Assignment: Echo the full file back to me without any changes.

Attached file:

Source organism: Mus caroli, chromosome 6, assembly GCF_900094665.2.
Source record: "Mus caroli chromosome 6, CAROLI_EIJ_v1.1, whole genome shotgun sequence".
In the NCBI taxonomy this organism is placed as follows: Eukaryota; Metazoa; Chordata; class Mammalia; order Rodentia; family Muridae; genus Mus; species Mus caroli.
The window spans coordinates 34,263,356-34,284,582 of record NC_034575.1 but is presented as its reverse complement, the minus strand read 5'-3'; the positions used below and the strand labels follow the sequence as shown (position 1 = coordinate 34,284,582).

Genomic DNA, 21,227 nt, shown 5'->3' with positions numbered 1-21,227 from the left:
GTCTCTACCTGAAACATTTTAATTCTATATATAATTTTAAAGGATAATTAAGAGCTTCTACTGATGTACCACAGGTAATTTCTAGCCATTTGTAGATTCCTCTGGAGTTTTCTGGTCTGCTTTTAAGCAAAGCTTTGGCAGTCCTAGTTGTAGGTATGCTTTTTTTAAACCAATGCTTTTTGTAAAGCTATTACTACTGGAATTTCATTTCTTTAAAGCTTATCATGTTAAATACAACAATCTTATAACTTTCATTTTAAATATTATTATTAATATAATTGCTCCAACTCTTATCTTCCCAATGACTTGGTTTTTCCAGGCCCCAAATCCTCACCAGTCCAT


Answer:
Source organism: Mus caroli, chromosome 6, assembly GCF_900094665.2.
Source record: "Mus caroli chromosome 6, CAROLI_EIJ_v1.1, whole genome shotgun sequence".
In the NCBI taxonomy this organism is placed as follows: Eukaryota; Metazoa; Chordata; class Mammalia; order Rodentia; family Muridae; genus Mus; species Mus caroli.
The window spans coordinates 34,263,356-34,284,582 of record NC_034575.1 but is presented as its reverse complement, the minus strand read 5'-3'; the positions used below and the strand labels follow the sequence as shown (position 1 = coordinate 34,284,582).

Genomic DNA, 21,227 nt, shown 5'->3' with positions numbered 1-21,227 from the left:
GTCTCTACCTGAAACATTTTAATTCTATATATAATTTTAAAGGATAATTAAGAGCTTCTACTGATGTACCACAGGTAATTTCTAGCCATTTGTAGATTCCTCTGGAGTTTTCTGGTCTGCTTTTAAGCAAAGCTTTGGCAGTCCTAGTTGTAGGTATGCTTTTTTTAAACCAATGCTTTTTGTAAAGCTATTACTACTGGAATTTCATTTCTTTAAAGCTTATCATGTTAAATACAACAATCTTATAACTTTCATTTTAAATATTATTATTAATATAATTGCTCCAACTCTTATCTTCCCAATGACTTGGTTTTTCCAGGCCCCAAATCCTCACCAGTCCAT